Riedel's thyroiditis is a rare disease, and it has been reported to occur in 0.06% of thyroid surgeries and 1.06 of every 100,000 people. It has been reported to have a higher incidence in females than males and commonly occurs in patients aged between 30 and 50 years.1)
The etiology of Riedel's thyroiditis is still unclear, and there is controversy regarding whether it is a primary autoimmune process, a variant of Hashimoto's thyroiditis, or a primary fibrotic disease. The evidence supporting autoimmune mechanisms of Riedel's thyroiditis includes the association of Riedel's thyroiditis with Hashimoto's thyroiditis2) and Graves' disease3) and that one-third of patients with Riedel's thyroiditis develop other associated fibrosing disorders within 10 years.1)
Recently, IgG4-related systemic disease has received attention as the possible etiology of Riedel's thyroiditis. IgG4-related systemic disease affects medium and small veins in tissues and leads to an obliterated phlebitis, which is demonstrable with histopathology. Elevated serum IgG4 levels are frequently identified and have proven to be a useful tool in the identification of the nature of the underlying inflammatory disease. Most recently, investigators have directly linked Riedel's thyroiditis to IgG4-related systemic disease by demonstrating excessive numbers of IgG4+ plasma cells in clinically diagnosed thyroid histology samples by immunohistochemistry.4) In our case, the elevated serum IgG4 level may suggest that IgG4-related disease played a role in the etiology.
A definite diagnosis of Riedel's thyroiditis is based on histopathological findings. The histopathological findings of Riedel's thyroiditis include proliferating fibrous tissue, bands of hyalinized collagen, and prominent inflammatory infiltration of lymphocytes and plasma cells. In the head and neck region, the histopathological differential diagnosis of Riedel's thyroiditis includes fibromatosis, nodular fasciitis, fibrosarcoma, a wall of chronic abscess, and chronic histoplasmosis.5) In addition to the difficulty of the differential diagnosis of the disease from thyroid malignancies, papillary thyroid carcinoma was also shown to coexist in two of the three simultaneous Riedel's thyroiditis and fibrosing Hashimoto's thyroiditis cases,6) and an association between follicular carcinoma and Riedel's thyroiditis has also been reported.7) In our case, concomitant Hashimoto's thyroiditis was present.
The treatment of Riedel's thyroiditis varies. Although surgery was initially the primary treatment performed for Riedel's thyroiditis, drug therapy is the current mainstay of treatment. Steroid administration has been reported to be effective for Riedel's thyroiditis.8) Steroid treatment resulted in the regression of fibrosclerosis in a case of Riedel's thyroiditis in which surgery was ineffective.9) There was a report that recurrent laryngeal nerve paralysis was reversible after steroid administration.1)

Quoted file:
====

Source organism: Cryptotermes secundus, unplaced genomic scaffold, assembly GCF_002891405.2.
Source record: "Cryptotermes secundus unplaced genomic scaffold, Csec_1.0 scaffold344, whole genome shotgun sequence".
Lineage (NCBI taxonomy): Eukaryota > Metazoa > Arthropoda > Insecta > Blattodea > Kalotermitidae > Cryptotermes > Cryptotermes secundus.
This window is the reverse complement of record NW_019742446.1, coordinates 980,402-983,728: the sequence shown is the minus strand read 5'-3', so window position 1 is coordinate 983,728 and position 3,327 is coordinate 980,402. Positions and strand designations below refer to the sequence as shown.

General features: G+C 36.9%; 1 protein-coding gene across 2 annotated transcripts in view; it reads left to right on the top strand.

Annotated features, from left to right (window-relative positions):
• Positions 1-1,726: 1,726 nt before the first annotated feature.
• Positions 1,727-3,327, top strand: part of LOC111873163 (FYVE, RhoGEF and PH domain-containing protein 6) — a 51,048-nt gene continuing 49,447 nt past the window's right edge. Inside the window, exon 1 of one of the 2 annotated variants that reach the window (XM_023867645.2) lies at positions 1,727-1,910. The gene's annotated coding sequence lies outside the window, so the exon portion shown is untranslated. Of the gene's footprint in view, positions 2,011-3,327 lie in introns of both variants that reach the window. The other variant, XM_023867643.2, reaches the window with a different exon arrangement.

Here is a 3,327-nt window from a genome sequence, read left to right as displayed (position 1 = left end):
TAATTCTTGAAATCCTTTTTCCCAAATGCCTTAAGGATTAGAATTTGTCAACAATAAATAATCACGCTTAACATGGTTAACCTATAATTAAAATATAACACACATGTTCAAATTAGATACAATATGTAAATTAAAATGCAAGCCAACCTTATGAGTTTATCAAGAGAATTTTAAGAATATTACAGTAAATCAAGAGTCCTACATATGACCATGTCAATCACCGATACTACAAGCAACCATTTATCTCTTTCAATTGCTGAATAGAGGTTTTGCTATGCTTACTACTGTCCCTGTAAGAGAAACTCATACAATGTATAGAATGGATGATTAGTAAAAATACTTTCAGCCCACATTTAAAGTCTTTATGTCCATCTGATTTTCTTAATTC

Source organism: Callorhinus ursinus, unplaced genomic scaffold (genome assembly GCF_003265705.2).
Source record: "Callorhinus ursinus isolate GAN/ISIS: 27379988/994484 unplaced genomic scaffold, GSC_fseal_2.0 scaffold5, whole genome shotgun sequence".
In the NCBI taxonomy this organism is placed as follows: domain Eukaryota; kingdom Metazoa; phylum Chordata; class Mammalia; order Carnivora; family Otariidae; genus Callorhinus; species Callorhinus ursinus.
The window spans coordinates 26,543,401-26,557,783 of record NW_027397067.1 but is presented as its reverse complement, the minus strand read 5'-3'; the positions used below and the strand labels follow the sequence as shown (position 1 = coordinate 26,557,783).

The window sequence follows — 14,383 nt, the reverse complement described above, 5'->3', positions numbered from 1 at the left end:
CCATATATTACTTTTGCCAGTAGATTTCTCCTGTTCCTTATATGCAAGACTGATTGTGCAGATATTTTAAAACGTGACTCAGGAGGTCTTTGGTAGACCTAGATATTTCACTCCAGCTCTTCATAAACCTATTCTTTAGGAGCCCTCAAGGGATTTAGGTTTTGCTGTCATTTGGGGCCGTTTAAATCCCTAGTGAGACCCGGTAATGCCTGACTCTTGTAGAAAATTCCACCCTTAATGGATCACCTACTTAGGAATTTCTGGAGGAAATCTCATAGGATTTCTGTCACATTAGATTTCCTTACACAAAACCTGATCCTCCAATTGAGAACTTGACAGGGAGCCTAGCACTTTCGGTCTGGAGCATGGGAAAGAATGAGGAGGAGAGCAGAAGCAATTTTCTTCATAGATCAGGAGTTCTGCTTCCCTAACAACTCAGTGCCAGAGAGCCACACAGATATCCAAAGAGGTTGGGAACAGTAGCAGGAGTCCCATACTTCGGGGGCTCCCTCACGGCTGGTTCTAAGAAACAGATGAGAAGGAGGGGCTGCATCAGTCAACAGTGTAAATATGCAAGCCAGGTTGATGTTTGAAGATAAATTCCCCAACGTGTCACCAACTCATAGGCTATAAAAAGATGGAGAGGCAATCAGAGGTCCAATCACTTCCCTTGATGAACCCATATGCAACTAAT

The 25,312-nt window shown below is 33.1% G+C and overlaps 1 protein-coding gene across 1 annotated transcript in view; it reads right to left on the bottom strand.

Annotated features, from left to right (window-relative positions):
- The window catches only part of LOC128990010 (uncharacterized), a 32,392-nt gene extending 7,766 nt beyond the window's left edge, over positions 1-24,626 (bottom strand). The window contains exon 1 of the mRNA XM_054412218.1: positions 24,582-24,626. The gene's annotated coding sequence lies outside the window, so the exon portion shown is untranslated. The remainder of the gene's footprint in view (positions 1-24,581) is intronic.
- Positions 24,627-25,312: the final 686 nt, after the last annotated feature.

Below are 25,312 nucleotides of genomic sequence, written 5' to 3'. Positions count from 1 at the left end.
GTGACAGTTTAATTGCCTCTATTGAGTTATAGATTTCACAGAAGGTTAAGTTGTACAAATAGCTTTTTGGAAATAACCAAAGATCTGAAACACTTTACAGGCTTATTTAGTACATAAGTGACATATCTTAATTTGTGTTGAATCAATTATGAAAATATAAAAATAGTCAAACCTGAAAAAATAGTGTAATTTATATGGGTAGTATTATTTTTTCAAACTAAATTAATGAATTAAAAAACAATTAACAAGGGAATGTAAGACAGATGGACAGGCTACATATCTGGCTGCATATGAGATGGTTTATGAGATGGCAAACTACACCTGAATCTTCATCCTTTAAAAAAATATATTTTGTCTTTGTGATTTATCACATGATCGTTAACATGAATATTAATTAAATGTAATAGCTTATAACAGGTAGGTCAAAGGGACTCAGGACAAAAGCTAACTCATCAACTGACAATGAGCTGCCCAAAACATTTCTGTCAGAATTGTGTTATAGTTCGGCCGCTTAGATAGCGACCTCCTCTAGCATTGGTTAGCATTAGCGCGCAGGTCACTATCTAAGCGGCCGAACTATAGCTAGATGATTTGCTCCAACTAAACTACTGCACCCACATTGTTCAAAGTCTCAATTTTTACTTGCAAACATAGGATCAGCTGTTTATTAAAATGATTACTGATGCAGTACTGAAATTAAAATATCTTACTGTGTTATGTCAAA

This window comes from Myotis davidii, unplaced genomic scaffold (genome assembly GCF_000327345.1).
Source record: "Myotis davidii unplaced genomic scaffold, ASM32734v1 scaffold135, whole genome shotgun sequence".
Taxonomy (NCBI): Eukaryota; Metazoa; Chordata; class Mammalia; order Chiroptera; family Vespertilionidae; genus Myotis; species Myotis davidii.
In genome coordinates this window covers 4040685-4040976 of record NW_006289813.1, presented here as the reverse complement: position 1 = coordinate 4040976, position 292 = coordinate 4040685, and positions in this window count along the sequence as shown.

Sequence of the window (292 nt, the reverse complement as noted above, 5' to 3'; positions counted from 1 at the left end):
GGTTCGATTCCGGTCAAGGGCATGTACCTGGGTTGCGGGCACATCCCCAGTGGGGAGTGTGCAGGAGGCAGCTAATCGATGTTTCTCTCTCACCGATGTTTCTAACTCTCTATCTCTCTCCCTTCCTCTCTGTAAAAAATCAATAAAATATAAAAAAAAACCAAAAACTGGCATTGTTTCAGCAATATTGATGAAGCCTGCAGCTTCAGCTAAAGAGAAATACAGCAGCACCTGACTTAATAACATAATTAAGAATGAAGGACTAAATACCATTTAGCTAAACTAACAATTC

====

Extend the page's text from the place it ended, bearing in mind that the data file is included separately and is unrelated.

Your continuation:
Surgery is generally reserved for lesions that do not respond to steroids.8) Due to the obliteration of tissue planes by the fibrotic process, the danger of hypoparathyroidism and recurrent laryngeal nerve damage makes aggressive surgical intervention to be problematic.10) When the complete resection of a mass is impossible, open biopsy, isthmectomy and the excision of at least a portion of the thyroid have been reported to be good treatment options.11) Extensive surgical procedures may be considered inappropriate in the management of Riedel's thyroiditis because of the high risk of complications. However, another report recommends the complete resection of Riedel's thyroiditis to relieve pressure symptoms.12) In addition, the recurrent laryngeal nerve should be preserved even if it is paralyzed because recovery of the nerve and subsequent improved voice symptoms after decompression has been reported.7)13) Meticulous dissection using microscope or intraoperative nerve monitoring would be helpful for reducing recurrent laryngeal nerve injury. In our case, although the fibrotic mass encased the recurrent laryngeal nerve and invaded the trachea and esophagus, we could remove the mass by microsurgery without any complications. This case may suggest that surgical treatment can be an alternative treatment option for Riedel's thyroiditis.

Figures and Tables

Fig. 1

Radiologic evaluation. CT scan shows large exophytic mass in left thyroid gland showing extracapsular invasion (arrows).

Fig. 2

Ultrasonographic evaluation. Hypoechoic mass is shown in left thyroid gland with suspicious tracheal invasion.

Fig. 3

Intraoperative features. Recurrent laryngeal nerve was encased with tumor. Trachea and esophagus were adhered to the mass.

Fig. 4

Tracheal shaving operation was performed with identifying intact tracheal wall.

Fig. 5

Histologic findings of thyroid mass. Majority of the lesion is composed of dense fibrous and spindle cell infiltration.